November 10, 2018

EARLY FRIDAY BOX OFFICE: “The Grinch” Steals Weekend, “Overlord” & “Spider’s Web” Slow


After last weekend’s misfired The Nutcracker and the Four Realms, THE GRINCH (Illumination/Universal) is kicking off the family holiday movie season in a bigger way.  Early numbers at Deadline have opening day at $18.3M (including $2.2M from Thursday night), which should mean a $64M weekend, plus more on Monday, since many schools are closed for Veterans Day.  That would be almost 20% more than the unadjusted 3-day start for 2000’s How The Grinch Stole Christmas, which opened in mid-November and legged it through the holidays for a $260M US total (although since that was a different era for international releases, only $85.1M overseas).  It remains to be seen whether this Grinch can show that kind of staying power–Madagascar 2 opened at $63M in early November 2008 and reached a more sedate $180M (plus a far bigger $423.9M overseas), but with around $175M in production/marketing costs, there should certainly be significant profits here.

BOHEMIAN RHAPSODY (Regency/20th) had a solid hold, down 53% from last Friday to $8.8M.  That’s a bit steeper than the 46% Friday-to-Friday drop for the 2nd weekend of A Star Is Born, and should mean a $30M weekend, putting Rhapsody on track for $160M in the US.

OVERLORD (Paramount) had a dull opening with $3.9M on Friday ($900K of it from Thursday night), for a $10M weekend.  It will need to show some fire overseas to get beyond breakeven on roughly $100M in production/marketing costs.

THE NUTCRACKER AND THE FOUR REALMS (Disney) fell 58% from last Friday to $2.5M and might reach $10M for the weekend, on its way to $55M in the US, which won’t make much of a dent in its $225M of total costs.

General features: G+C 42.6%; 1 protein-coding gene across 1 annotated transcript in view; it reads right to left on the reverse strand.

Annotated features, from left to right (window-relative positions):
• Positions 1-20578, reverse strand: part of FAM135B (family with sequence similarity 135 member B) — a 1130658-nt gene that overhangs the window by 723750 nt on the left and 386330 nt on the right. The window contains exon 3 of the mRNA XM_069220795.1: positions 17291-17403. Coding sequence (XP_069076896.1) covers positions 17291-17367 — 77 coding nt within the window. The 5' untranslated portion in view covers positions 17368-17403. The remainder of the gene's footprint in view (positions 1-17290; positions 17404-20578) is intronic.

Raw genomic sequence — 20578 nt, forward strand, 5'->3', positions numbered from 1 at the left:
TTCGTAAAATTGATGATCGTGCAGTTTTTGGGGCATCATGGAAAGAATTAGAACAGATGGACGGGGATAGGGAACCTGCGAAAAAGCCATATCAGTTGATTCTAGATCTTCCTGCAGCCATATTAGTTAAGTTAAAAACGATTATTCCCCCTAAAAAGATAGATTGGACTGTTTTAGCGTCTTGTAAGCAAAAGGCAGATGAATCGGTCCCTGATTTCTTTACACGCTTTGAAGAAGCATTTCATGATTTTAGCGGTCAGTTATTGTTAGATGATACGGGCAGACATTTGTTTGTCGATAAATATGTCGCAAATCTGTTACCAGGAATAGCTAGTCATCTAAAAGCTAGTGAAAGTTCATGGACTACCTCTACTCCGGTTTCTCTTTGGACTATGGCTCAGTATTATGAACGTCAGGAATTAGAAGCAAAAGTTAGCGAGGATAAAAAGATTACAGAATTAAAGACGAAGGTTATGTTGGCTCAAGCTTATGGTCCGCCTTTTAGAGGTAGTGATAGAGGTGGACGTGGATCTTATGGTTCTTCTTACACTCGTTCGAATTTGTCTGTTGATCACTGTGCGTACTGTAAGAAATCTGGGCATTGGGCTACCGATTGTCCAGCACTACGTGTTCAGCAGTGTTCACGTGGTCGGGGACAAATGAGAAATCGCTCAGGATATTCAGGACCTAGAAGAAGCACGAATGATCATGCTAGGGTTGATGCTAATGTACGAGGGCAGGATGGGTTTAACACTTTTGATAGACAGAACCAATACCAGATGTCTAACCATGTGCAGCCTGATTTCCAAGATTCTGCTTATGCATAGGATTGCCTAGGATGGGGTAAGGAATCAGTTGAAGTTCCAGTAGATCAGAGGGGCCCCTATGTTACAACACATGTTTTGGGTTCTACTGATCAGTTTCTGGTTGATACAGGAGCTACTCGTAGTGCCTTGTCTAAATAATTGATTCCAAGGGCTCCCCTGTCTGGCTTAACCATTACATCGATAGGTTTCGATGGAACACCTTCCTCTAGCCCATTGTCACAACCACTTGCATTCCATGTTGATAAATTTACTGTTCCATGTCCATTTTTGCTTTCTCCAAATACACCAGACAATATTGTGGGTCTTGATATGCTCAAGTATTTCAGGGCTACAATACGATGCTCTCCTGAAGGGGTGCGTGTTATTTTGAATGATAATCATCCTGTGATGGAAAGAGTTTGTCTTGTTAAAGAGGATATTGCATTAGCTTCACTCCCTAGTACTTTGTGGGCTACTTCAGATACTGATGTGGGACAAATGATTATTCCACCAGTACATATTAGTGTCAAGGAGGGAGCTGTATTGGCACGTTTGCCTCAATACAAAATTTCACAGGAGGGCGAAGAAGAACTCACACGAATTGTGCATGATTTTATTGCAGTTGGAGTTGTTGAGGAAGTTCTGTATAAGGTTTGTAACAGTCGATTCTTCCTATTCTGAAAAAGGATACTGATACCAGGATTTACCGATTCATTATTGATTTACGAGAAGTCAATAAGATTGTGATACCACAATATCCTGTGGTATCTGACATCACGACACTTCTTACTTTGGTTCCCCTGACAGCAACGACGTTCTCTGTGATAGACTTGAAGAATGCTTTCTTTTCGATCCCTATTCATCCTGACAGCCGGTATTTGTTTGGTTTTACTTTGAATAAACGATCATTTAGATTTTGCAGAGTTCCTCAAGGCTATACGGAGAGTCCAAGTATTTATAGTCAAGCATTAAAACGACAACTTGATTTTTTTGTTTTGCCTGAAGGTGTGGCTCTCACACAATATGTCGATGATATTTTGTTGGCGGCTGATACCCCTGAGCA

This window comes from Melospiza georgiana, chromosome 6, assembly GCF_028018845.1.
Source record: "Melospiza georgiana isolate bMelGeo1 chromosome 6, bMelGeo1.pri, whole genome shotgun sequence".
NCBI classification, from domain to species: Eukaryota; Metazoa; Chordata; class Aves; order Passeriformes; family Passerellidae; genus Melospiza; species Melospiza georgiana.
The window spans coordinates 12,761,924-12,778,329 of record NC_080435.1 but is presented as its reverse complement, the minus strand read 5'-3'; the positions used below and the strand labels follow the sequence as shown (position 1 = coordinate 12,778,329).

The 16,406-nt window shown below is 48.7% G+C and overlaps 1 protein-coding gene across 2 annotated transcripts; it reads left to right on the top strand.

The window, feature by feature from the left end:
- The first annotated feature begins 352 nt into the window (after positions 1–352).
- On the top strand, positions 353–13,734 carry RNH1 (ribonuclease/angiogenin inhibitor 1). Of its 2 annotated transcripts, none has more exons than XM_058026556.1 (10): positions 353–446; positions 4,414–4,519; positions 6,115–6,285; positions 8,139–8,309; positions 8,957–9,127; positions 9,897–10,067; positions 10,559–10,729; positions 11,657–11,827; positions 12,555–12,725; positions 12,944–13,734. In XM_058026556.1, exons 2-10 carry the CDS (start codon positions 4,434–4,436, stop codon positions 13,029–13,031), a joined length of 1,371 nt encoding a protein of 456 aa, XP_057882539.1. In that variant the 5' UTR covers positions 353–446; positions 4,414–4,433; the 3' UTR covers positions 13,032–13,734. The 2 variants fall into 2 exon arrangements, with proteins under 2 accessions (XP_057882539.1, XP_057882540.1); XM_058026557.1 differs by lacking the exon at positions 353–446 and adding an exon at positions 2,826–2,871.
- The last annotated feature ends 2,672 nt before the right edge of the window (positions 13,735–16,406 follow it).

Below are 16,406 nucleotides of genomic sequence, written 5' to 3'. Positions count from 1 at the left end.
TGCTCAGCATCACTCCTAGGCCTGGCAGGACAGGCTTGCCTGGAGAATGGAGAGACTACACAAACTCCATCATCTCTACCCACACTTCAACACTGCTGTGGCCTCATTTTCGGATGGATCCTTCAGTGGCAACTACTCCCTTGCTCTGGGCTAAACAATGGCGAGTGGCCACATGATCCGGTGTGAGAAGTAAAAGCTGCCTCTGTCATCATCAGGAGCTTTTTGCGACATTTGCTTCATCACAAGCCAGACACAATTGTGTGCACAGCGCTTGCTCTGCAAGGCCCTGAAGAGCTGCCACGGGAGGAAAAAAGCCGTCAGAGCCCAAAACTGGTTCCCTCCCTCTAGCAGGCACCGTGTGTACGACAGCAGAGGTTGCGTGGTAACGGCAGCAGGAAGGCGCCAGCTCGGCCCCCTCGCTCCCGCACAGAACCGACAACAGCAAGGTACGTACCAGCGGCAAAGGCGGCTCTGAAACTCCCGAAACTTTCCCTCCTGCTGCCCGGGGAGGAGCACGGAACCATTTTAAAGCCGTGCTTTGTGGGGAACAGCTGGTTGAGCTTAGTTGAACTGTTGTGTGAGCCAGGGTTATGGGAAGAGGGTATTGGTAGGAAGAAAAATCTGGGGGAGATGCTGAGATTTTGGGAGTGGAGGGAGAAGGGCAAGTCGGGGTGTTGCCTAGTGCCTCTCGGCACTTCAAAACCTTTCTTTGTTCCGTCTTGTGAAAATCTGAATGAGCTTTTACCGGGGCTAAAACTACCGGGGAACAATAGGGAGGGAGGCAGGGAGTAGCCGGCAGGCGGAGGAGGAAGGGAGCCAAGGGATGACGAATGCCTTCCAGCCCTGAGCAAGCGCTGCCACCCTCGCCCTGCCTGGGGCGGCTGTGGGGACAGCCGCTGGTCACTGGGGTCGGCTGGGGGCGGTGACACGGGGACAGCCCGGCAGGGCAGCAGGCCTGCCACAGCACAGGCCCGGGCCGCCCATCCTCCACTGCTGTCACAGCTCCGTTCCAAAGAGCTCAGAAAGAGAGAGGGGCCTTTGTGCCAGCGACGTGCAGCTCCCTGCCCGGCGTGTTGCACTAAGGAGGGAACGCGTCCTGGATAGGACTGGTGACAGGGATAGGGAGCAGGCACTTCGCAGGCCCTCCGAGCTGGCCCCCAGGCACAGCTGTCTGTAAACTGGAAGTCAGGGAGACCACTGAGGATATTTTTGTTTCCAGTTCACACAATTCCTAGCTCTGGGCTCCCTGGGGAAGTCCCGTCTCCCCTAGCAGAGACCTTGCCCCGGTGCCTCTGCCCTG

THE GIRL IN THE SPIDER’S WEB (MGM/Regency/Columbia/Sony) provides this week’s spectacle of the various production companies all claiming that the others will be bearing the brunt of the inevitable losses.  With $3.1M on Friday ($600K from Thursday night), it may only earn $8M for the weekend, and it has at least $100M in costs.

The word of mouth continues to be red-hot for A STAR IS BORN (MGM/Warners), down just 28% to $2.3M on its 6th Friday, for an $8M weekend and a US total that now seems likely to pass $190M.

NOBODY’S FOOL (Paramount) fell a heavy 61% from last Friday to $1.8M, and may reach $6.5M for the weekend, on its way to $35M in the US, toward the bottom of Tyler Perry’s record as a director.

VENOM (Tencent/Columbia/Sony) dipped 35% on its 6th Friday to $1.3M, heading for a $5M weekend and $215M in the US.

THE HATE U GIVE (20th) lost another chunk of theatres and dropped 42% from last Friday to $500K.  It might get to $2M for the weekend, and is still heading for $30M in the US.

THE FRONT RUNNER (Columbia/Sony) had a dim opening in 4 theatres on Election Day, and things aren’t improving for the weekend, with a lousy $10K per-theatre weekend average.



About the Author

Mitch Salem
MITCH SALEM has worked on the business side of the entertainment industry for 20 years, as a senior business affairs executive and attorney for such companies as NBC, ABC, USA, Syfy, Bravo, and BermanBraun Productions, and before that, at the NY law firm of Weil, Gotshal & Manges. During all that, he has more or less constantly been going to the movies and watching TV, and writing about both since the 1980s. His film reviews also currently appear on and In addition, he is co-writer of an episode of the television series "Felicity."